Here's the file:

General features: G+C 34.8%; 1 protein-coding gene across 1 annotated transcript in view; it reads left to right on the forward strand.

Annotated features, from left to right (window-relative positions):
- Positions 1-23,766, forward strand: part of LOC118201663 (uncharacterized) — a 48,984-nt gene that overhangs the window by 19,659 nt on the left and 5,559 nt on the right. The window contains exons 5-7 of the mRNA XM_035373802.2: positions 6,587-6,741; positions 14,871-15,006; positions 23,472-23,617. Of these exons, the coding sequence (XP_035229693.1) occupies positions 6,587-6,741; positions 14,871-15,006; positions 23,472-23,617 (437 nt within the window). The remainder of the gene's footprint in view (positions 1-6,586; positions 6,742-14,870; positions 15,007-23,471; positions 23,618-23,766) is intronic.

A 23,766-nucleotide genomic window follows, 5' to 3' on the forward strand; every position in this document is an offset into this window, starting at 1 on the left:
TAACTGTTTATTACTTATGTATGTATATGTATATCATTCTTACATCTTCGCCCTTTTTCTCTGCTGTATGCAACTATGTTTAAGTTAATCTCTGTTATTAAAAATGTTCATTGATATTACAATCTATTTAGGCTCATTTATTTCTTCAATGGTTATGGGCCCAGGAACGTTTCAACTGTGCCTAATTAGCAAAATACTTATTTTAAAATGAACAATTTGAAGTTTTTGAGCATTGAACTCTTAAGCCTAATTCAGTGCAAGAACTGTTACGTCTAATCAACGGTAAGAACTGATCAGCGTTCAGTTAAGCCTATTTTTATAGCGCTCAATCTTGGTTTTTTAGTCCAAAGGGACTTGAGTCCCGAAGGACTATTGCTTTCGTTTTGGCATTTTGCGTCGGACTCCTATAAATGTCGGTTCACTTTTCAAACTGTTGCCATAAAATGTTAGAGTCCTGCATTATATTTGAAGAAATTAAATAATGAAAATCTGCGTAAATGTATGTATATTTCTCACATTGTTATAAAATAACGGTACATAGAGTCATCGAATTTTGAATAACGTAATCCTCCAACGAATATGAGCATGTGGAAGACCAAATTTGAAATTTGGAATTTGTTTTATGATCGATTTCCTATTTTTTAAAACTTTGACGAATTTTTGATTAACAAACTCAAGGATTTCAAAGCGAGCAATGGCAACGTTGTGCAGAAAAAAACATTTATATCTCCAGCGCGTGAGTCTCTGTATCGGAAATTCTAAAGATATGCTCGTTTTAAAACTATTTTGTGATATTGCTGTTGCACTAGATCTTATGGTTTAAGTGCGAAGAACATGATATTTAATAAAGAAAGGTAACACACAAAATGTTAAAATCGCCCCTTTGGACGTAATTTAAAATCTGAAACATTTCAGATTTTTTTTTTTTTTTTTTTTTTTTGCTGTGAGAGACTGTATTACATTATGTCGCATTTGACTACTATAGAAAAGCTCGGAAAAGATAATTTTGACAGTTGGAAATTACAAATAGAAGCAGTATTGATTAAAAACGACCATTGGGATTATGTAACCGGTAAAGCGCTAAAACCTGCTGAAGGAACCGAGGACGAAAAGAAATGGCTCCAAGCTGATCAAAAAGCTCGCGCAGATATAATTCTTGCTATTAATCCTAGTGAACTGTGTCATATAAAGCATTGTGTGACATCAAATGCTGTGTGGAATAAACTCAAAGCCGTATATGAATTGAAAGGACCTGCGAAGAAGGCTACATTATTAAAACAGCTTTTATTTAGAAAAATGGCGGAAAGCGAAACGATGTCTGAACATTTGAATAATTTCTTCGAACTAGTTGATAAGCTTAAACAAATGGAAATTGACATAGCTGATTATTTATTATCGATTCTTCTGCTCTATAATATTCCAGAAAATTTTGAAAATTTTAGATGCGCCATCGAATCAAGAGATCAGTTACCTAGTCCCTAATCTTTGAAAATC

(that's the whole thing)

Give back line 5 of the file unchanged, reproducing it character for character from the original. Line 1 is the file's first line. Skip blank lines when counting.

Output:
TAACTGTTTATTACTTATGTATGTATATGTATATCATTCTTACATCTTCGCCCTTTTTCTCTGCTGTATGCAACTATGTTTAAGTTAATCTCTGTTATTAAAAATGTTCATTGATATTACAATCTATTTAGGCTCATTTATTTCTTCAATGGTTATGGGCCCAGGAACGTTTCAACTGTGCCTAATTAGCAAAATACTTATTTTAAAATGAACAATTTGAAGTTTTTGAGCATTGAACTCTTAAGCCTAATTCAGTGCAAGAACTGTTACGTCTAATCAACGGTAAGAACTGATCAGCGTTCAGTTAAGCCTATTTTTATAGCGCTCAATCTTGGTTTTTTAGTCCAAAGGGACTTGAGTCCCGAAGGACTATTGCTTTCGTTTTGGCATTTTGCGTCGGACTCCTATAAATGTCGGTTCACTTTTCAAACTGTTGCCATAAAATGTTAGAGTCCTGCATTATATTTGAAGAAATTAAATAATGAAAATCTGCGTAAATGTATGTATATTTCTCACATTGTTATAAAATAACGGTACATAGAGTCATCGAATTTTGAATAACGTAATCCTCCAACGAATATGAGCATGTGGAAGACCAAATTTGAAATTTGGAATTTGTTTTATGATCGATTTCCTATTTTTTAAAACTTTGACGAATTTTTGATTAACAAACTCAAGGATTTCAAAGCGAGCAATGGCAACGTTGTGCAGAAAAAAACATTTATATCTCCAGCGCGTGAGTCTCTGTATCGGAAATTCTAAAGATATGCTCGTTTTAAAACTATTTTGTGATATTGCTGTTGCACTAGATCTTATGGTTTAAGTGCGAAGAACATGATATTTAATAAAGAAAGGTAACACACAAAATGTTAAAATCGCCCCTTTGGACGTAATTTAAAATCTGAAACATTTCAGATTTTTTTTTTTTTTTTTTTTTTTTGCTGTGAGAGACTGTATTACATTATGTCGCATTTGACTACTATAGAAAAGCTCGGAAAAGATAATTTTGACAGTTGGAAATTACAAATAGAAGCAGTATTGATTAAAAACGACCATTGGGATTATGTAACCGGTAAAGCGCTAAAACCTGCTGAAGGAACCGAGGACGAAAAGAAATGGCTCCAAGCTGATCAAAAAGCTCGCGCAGATATAATTCTTGCTATTAATCCTAGTGAACTGTGTCATATAAAGCATTGTGTGACATCAAATGCTGTGTGGAATAAACTCAAAGCCGTATATGAATTGAAAGGACCTGCGAAGAAGGCTACATTATTAAAACAGCTTTTATTTAGAAAAATGGCGGAAAGCGAAACGATGTCTGAACATTTGAATAATTTCTTCGAACTAGTTGATAAGCTTAAACAAATGGAAATTGACATAGCTGATTATTTATTATCGATTCTTCTGCTCTATAATATTCCAGAAAATTTTGAAAATTTTAGATGCGCCATCGAATCAAGAGATCAGTTACCTAGTCCCTAATCTTTGAAAATC